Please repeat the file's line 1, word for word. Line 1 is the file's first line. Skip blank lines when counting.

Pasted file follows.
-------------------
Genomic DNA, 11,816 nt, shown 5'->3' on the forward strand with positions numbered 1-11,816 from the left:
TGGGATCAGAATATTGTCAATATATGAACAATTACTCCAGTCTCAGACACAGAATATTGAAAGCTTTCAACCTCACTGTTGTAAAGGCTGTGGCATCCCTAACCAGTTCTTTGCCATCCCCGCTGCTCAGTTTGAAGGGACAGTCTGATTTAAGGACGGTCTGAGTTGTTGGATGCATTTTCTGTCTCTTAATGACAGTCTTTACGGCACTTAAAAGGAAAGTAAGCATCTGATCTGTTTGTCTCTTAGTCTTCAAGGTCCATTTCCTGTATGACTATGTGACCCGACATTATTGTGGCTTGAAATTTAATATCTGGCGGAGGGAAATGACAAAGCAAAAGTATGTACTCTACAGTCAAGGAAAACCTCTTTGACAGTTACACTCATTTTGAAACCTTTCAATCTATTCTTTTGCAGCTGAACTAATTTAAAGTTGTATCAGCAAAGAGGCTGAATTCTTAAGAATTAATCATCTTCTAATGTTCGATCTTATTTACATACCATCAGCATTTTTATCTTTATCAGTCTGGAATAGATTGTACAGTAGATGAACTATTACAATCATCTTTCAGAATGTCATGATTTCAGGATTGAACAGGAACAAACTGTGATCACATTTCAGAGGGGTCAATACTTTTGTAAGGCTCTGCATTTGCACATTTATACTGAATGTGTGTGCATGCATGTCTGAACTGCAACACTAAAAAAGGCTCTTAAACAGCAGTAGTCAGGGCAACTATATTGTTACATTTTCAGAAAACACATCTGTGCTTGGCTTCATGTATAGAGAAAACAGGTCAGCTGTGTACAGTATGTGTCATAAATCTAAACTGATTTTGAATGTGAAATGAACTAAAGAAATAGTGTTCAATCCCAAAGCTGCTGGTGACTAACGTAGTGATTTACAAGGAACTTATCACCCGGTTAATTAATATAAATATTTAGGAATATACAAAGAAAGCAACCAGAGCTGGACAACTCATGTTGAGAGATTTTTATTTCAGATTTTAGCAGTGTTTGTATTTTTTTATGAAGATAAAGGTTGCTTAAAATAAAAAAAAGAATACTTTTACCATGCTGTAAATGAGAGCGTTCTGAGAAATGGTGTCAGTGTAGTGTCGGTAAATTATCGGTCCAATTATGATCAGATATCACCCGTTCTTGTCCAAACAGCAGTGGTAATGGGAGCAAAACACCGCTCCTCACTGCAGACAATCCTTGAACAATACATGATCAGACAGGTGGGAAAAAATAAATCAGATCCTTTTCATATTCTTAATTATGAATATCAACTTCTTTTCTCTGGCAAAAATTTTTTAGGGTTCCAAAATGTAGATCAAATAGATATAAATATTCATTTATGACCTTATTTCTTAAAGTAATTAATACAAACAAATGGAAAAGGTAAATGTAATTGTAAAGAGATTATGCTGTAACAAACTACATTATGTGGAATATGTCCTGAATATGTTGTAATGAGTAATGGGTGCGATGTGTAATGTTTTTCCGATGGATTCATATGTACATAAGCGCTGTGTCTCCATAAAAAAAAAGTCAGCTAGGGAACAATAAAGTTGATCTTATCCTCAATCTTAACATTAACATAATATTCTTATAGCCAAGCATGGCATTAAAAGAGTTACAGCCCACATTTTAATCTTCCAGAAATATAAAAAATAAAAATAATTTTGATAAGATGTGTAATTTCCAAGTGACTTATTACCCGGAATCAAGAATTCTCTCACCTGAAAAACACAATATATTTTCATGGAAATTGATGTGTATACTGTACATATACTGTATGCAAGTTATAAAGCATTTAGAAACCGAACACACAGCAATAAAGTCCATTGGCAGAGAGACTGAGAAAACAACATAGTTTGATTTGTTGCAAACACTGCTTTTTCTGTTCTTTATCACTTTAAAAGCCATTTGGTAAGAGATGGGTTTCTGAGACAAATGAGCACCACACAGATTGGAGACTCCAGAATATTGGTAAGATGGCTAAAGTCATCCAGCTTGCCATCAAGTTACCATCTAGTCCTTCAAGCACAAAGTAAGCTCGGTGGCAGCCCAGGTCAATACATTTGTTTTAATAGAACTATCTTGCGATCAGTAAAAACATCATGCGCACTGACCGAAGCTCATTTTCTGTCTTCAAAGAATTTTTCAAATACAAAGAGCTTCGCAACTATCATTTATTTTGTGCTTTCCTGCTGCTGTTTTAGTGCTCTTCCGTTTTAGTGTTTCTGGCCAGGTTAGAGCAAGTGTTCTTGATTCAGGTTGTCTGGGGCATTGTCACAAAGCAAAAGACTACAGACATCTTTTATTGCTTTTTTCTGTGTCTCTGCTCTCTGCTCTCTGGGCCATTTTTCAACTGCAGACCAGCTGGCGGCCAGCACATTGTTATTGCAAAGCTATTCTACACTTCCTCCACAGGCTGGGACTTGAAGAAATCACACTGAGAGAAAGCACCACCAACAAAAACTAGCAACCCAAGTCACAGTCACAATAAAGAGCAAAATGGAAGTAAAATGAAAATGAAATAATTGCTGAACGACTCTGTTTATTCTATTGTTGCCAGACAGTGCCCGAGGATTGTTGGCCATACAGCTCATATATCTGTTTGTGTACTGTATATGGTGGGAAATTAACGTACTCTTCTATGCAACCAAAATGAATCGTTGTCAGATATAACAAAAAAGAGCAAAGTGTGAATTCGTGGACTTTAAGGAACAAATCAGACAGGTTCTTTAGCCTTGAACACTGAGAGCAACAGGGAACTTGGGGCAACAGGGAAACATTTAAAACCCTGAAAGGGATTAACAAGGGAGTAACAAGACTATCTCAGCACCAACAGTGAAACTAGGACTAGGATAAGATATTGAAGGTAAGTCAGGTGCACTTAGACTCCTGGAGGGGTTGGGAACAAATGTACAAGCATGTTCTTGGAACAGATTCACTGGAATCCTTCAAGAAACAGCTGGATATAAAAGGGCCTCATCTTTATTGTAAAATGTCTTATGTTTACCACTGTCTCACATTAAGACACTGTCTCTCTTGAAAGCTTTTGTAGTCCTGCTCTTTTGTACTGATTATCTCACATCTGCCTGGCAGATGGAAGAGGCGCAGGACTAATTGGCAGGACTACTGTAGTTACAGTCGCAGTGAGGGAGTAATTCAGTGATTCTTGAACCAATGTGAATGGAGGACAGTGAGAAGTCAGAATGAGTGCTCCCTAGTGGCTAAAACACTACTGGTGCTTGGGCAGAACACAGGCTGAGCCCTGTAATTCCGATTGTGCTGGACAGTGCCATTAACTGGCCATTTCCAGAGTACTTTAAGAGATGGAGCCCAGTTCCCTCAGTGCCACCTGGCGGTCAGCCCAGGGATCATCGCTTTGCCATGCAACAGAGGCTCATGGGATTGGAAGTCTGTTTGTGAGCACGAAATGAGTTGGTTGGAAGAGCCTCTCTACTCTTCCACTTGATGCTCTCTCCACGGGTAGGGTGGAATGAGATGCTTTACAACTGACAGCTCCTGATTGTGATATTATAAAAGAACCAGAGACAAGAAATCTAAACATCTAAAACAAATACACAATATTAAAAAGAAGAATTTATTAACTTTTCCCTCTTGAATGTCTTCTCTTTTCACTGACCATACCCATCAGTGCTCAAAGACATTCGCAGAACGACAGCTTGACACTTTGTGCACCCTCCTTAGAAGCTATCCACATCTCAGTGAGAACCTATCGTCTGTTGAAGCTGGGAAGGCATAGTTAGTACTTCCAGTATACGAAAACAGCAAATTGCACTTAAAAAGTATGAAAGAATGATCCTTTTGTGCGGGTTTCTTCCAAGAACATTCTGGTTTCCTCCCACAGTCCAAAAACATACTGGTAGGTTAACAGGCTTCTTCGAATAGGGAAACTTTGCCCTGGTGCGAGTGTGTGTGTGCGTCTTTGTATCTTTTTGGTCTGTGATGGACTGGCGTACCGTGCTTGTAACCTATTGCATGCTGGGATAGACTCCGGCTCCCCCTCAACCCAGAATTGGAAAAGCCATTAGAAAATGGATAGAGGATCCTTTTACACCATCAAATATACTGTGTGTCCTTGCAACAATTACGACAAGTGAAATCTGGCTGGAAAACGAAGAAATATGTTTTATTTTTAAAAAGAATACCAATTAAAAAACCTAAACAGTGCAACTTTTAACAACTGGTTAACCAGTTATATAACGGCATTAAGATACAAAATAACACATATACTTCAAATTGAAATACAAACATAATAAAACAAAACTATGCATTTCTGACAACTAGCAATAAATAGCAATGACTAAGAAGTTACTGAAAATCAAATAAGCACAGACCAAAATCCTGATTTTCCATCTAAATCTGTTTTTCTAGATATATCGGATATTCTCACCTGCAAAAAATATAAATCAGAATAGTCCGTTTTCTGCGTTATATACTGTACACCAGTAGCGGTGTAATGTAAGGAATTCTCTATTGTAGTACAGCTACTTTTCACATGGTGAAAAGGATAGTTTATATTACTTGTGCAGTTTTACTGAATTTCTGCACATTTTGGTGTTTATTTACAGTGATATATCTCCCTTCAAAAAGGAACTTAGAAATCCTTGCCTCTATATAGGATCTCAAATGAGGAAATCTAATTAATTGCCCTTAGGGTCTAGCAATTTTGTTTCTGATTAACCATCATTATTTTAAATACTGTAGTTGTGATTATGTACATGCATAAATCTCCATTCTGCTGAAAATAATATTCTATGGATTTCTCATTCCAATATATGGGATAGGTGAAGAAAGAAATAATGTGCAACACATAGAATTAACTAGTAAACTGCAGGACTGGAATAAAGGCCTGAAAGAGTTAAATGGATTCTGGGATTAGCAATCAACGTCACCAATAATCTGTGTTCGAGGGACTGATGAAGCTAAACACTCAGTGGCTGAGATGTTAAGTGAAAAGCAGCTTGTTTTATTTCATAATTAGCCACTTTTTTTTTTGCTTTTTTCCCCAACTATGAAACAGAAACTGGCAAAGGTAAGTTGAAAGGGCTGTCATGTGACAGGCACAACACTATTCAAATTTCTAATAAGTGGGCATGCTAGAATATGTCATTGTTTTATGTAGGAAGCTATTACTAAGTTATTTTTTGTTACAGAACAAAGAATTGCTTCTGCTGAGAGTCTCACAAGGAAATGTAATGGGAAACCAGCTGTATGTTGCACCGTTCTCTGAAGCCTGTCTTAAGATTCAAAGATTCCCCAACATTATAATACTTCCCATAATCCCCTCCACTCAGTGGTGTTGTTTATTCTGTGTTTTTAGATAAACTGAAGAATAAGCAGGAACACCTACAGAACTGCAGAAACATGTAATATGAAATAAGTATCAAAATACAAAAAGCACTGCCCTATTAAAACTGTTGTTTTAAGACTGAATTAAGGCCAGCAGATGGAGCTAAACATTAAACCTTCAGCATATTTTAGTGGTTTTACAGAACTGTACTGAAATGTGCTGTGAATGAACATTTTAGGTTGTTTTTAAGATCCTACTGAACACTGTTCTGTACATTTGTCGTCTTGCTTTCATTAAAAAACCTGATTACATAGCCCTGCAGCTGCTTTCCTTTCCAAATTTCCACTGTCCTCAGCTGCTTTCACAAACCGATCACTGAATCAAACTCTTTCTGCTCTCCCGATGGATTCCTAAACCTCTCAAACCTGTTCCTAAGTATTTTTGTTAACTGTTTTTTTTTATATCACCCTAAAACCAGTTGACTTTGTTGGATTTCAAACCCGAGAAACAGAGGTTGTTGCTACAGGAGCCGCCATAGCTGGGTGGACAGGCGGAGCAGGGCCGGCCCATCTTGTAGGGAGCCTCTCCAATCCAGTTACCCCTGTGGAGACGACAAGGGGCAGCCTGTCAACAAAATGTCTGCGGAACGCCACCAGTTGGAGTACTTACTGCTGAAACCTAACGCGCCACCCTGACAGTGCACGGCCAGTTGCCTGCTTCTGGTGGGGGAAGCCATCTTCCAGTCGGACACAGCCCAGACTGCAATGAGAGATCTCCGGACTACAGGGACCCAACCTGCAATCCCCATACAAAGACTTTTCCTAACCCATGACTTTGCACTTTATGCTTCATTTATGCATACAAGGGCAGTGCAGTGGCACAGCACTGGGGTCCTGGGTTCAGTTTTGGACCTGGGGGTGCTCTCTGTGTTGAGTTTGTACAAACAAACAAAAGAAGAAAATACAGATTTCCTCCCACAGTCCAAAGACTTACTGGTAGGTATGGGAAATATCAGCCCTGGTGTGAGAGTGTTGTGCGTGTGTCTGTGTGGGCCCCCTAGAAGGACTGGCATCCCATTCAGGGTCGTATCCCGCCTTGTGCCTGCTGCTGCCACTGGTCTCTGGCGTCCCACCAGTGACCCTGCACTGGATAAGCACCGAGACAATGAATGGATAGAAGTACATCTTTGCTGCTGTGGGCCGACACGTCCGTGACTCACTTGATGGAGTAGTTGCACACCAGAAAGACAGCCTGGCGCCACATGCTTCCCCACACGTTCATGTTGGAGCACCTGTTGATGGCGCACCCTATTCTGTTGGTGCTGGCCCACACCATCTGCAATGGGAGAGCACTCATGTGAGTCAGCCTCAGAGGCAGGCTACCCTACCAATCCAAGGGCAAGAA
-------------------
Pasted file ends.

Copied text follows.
Genomic DNA, 11,816 nt, shown 5'->3' on the forward strand with positions numbered 1-11,816 from the left: